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Edie Cohen -- Interior Design, 10/1/2005 12:00:00 AM
"Northern California is one of the most expensive places in the world to build," says architect Olle Lundberg. "My work tends to cost in the range of $700 per square foot." But not this large, open-plan weekend house in the wine-country town of Healdsburg. By eschewing costly materials and labor-intensive building processes, Lundberg Design was able to bring the project in for a relatively cheap $200 per square foot—and include several environmentally friendly features that should lower long-term energy and maintenance costs.
Ever at home with alternative solutions—his own residence is a decommissioned car ferry purchased in Iceland and docked in San Francisco Bay—Lundberg turned to industrial building technology typically associated with warehouses. In effect, he built a two-story, 4,700-square-foot shed on a 30-acre site with awesome views of Dry Creek Valley, home to some of Sonoma's top vineyards. At under $1 million, partial prefab never looked so good.
The structure's exterior consists of tongue-and-groove galvanized steel forming a straight- forward rectangle, four walls and a roof. The 6-inch-thick panels are filled with polystyrene foam that keeps things cool in summer, when daytime high temperatures average 90 degrees Fahrenheit, and warmer in the winter rainy season, when the mercury dips to 40 degrees. "They have an R value of 50, the same as for a refrigerated warehouse," Lundberg says. Since they were pre-finished inside and out, they required no paint or drywall—the exposed industrial surfaces were part of the scheme.
To maximize views, Lundberg installed a two-story expanse of gridded glass in the center of the house's rear elevation, which faces east. Although not south-facing, as conventional eco wisdom would dictate, the glazed wall still confers solar-heat and daylight benefits. (Sometimes, those benefits can be too much of an asset, which is where an 8-foot-deep overhang comes into play.) At night, Lundberg says, "You practically don't need lights. Reflected moonlight and exterior lighting are almost enough."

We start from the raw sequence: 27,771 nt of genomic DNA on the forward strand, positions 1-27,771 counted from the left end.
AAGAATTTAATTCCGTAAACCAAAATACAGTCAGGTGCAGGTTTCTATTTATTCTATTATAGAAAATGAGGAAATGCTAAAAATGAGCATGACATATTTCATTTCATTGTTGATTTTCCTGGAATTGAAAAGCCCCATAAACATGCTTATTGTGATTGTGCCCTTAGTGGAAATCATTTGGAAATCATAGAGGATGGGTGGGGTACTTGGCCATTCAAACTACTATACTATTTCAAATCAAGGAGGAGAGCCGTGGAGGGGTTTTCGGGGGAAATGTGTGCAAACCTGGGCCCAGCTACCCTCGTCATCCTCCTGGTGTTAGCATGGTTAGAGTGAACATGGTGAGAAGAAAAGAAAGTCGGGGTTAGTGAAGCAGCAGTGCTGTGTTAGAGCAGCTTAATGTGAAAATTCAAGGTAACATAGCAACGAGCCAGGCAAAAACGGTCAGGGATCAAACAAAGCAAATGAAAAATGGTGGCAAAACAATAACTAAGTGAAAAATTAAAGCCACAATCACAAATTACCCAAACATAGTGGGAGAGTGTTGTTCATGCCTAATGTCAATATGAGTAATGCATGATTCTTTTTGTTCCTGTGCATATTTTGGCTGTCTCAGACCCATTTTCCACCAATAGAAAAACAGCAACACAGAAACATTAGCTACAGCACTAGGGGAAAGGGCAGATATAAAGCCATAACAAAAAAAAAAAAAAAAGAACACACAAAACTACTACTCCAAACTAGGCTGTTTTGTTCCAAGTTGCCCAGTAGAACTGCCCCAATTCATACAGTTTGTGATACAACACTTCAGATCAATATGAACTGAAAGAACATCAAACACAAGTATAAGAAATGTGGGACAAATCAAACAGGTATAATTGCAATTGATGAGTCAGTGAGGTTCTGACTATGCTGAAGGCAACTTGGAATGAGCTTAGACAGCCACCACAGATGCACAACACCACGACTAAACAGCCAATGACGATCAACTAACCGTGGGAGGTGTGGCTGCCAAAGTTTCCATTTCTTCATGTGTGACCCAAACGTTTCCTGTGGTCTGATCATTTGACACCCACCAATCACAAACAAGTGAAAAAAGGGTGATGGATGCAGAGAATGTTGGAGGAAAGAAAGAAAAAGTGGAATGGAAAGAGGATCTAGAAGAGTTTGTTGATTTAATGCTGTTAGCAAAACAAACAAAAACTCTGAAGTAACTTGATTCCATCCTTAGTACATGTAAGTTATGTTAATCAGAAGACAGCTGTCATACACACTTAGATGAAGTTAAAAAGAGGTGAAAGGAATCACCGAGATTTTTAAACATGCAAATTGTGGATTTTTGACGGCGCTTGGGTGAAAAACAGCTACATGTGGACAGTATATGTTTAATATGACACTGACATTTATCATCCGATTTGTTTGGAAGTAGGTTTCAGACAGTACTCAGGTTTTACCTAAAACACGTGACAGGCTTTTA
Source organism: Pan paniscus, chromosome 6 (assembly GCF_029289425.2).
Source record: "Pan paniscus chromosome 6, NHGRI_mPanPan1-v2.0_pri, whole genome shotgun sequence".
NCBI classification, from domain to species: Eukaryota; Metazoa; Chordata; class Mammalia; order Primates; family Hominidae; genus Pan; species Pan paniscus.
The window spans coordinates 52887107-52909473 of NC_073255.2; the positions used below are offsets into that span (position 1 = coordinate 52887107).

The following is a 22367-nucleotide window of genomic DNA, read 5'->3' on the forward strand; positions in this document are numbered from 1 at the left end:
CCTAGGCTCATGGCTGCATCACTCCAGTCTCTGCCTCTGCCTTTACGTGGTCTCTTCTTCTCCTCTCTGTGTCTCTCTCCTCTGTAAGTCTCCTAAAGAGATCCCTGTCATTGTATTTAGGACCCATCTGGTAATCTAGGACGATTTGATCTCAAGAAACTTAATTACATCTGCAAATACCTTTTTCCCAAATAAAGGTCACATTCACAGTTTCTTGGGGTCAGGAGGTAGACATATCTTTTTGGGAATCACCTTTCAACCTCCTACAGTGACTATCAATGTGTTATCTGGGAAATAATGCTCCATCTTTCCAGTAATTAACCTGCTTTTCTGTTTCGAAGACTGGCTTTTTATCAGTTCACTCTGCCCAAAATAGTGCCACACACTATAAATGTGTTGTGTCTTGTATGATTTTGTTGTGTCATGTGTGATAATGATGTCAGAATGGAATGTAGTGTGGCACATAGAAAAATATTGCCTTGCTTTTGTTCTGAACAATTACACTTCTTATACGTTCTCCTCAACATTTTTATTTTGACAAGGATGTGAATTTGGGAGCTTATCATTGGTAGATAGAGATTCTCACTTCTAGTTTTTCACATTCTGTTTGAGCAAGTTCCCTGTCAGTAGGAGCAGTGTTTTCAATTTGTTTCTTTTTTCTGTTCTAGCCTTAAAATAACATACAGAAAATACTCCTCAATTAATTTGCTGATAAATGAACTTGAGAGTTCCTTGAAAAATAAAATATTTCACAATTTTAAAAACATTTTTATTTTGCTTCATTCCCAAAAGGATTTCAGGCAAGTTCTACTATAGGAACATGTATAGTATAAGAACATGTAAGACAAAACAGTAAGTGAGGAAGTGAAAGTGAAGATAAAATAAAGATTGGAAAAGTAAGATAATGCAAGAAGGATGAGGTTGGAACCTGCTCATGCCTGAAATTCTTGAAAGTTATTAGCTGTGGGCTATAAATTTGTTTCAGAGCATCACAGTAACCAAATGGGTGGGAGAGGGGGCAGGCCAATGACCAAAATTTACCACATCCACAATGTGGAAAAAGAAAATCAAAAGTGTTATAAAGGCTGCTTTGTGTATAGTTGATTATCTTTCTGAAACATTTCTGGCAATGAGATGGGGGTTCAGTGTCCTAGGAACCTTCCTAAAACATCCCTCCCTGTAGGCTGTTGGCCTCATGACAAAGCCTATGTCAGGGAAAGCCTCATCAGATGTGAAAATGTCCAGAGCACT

On the front of the house, gridded glass reappears in the middle of the upper level, above the recessed entry. Its 8-foot-high double doors are aluminum with translucent glass panels, and the punched plane and materials shift make the metal box seem less monolithic.
Inside, Lundberg worked with a minimal materials palette. The ground-level flooring is concrete. Maple is used on the second level, white marble tile in the bathrooms. The skylight-capped staircase is steel with concrete treads.
Lundberg's economy of materials even extended to the oak and stainless-steel kitchen cabinetry, "recycled" floor samples for a discontinued line. However, he certainly did not skimp on scale. "One of the great things about metal building technology is that volume is relatively inexpensive," he explains. "The cost difference between an 8-foot ceiling and a 12-foot ceiling is very minor."
The ceiling reaches a stupendous 25 feet in the living area at the center of the three-bay floor plan. In the bays to either side—one holding the kitchen and dining zone, the other holding the den—the ceiling drops to a practically intimate 12 feet. The long open space is articulated by steel framing and furniture groups: the sinuous maple plywood and the angular steel, aluminum, and glass of the dining chairs and table; the white leather-covered seating in the living area; and the chunky red rubber-coated form of the lounge chair anchoring the den.
Directly over the den and the kitchen-dining zone are three bedrooms. The scale of these rooms dictated oversize windows, so Lundberg used standard sliding glass doors—the "cheapest way to do really big windows," he explains. They provide great ventilation as a bonus.
What went up in about a year can be dismantled even faster. Should that ever happen, the steel is recyclable, and the concrete can be ground up. Proof that green isn't only the color of money.